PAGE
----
A few remarks on fatal stabbings of Pawel Kalite and Mariusz Szwajkos

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"We should not be shy in talking honestly to the media about its responsibility to create a more reflective view of our presence in Ireland, i.e. more attention must be given to fighting against stereotypes and prejudices which if left unchallenged result in ignorance."

This is a quote from a statement inviting to a roundtable discussion spurred after a recent fatal stabbing of two Polish nationals Pawel Kalite and Mariusz Szwajkos in Drimnagh on February 23rd. The discussion is organised by Polish Information and Culture Centre in Dublin and aims to identify the underlying causes of  increasing tension between Irish nationals and foreign nationals in  Ireland (another quote from the same website).

The media coverage of the stabbings has been extensive. President Mary McAlees attended the remembrance service in memory of the two young men along with Minister for Justice Brian Lenihan and Minister of State Conor Lenihan. After talking tonight with a Polish friend of mine on the tragedy and on public reaction to it, we were wondering if the same reaction would have surged if two Irish nationals had been killed. Or French. Or... To suggest that the underlying reason behind these horrible crimes is racism or xenophobia would mean to find an easy explanation. Moreover, escalation of this tragedy as a basis for the previously mentioned discussion will not reduce any tensions. The bottom line is that such examples of random brutal violence become more and more frequent on the streets of Dublin.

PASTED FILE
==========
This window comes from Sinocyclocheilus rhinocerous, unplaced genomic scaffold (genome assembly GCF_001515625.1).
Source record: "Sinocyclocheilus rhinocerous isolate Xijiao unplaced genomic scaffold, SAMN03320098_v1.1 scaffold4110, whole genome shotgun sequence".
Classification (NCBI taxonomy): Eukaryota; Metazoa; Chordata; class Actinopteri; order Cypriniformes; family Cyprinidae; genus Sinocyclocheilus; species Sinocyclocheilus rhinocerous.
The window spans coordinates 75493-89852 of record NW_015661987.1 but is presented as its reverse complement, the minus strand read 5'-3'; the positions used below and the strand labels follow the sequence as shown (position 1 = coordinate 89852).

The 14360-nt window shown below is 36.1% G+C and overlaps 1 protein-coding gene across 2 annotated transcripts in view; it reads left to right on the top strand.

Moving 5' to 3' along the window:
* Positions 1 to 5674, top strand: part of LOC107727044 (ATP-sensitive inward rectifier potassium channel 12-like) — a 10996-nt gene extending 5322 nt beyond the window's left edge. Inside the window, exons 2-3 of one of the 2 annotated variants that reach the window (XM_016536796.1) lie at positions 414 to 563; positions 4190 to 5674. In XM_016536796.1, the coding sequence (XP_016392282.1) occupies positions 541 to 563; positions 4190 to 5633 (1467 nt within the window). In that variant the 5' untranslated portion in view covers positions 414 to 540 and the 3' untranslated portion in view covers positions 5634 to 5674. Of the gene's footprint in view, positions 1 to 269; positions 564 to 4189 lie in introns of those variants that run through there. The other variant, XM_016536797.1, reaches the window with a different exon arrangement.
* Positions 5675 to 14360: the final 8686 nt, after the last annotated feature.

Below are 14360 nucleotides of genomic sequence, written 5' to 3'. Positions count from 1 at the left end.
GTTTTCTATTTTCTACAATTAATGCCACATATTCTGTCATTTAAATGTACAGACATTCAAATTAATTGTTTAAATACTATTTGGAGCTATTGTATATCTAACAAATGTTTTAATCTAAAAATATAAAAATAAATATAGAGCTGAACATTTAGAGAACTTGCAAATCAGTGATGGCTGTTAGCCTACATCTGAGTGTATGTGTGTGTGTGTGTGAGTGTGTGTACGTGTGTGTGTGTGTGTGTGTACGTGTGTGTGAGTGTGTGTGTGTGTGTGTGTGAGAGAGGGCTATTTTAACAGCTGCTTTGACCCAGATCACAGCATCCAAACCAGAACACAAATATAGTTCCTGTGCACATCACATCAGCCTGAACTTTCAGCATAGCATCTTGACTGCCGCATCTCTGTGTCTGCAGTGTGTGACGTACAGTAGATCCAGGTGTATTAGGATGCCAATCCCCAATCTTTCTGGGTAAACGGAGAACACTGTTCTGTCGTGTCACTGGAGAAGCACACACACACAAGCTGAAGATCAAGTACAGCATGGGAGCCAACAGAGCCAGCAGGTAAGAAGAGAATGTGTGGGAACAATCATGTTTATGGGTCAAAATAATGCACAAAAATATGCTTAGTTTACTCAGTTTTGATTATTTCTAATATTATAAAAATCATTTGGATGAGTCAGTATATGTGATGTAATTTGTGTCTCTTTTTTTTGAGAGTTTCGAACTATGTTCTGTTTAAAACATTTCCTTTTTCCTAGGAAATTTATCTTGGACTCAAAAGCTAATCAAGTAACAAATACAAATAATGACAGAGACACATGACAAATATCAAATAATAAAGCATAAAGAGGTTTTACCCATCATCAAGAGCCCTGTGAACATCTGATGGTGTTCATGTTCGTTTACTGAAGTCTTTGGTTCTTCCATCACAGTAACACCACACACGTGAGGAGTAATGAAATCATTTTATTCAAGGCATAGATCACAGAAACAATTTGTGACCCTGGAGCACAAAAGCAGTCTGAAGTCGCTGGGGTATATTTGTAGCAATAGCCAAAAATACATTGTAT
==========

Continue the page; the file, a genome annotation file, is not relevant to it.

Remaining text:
Racism in this case would be an easy explanation, and an easy one. Yet the main point is that you and me can be attacked by kids armed with screwdrivers for reasons as simple as refusal to buy alcohol for them.

Some people in cases like these tend to say "oh, it's north Dublin" or "oh, it's dysfunctional families". A while ago one Irishman told me that in his opinion Dublin is not divided into North or South. It is East and West, he said. Either way the point is that this expanding city is becoming more and more fractured. I couldn't define a Dubliner after almost three years of living here. I observe numerous Dublins on a daily basis and one of them is where kids walk in grey, pink or white bottom tracksuits sporting spiky hair, short fringes, frightening attitudes and hands in their pants as if to check if they haven't lost their bits somewhere along the way. My friend bumped into a few of them some time ago and was asked if she 'wanted some of this'. Another friend of mine was mugged by a bunch of teenagers as he was walking somewhere besides Parnell Street. A regular customer of ours returned from shopping in town after not being there, in her words, for about 10 years and observed that she was upset by the number of security guards in the city centre.

It seems that as the economy was thriving, some problems where overlooked in Ireland and tragedies like the one in Drimnagh on the 23rd of February serve as an alert. Although some suspect racist reasons, I think the main concern should be the fact, that the education of children in this country oftentimes is neglected and instead is substituted with immense freedom, which results in yob culture (Martina Devlin made a very strong statement on this a while ago).

We should ask ourselves if we would be as disturbed by a tragedy like this if somebody else had been killed. Or shall we start regarding violence it as part of Dublin culture? This would be yet another tragedy. I think discussions about such issues would be more beneficial.

 
This Post has 1 Comment Add your own!
Christophe - March 5, 2008 at 11:40 PM

I'm in 100% agreement Lina but this has been something, we were saying along time before multiculturalism dawned in Ireland. There has always been disconnection, alienation, etc.

The courage to tackle it has always been lacking and it erupts from time to time onto the nations broadsheets and tabloids in this horrible and fantastic way from time to time.

Very depressing altogether.

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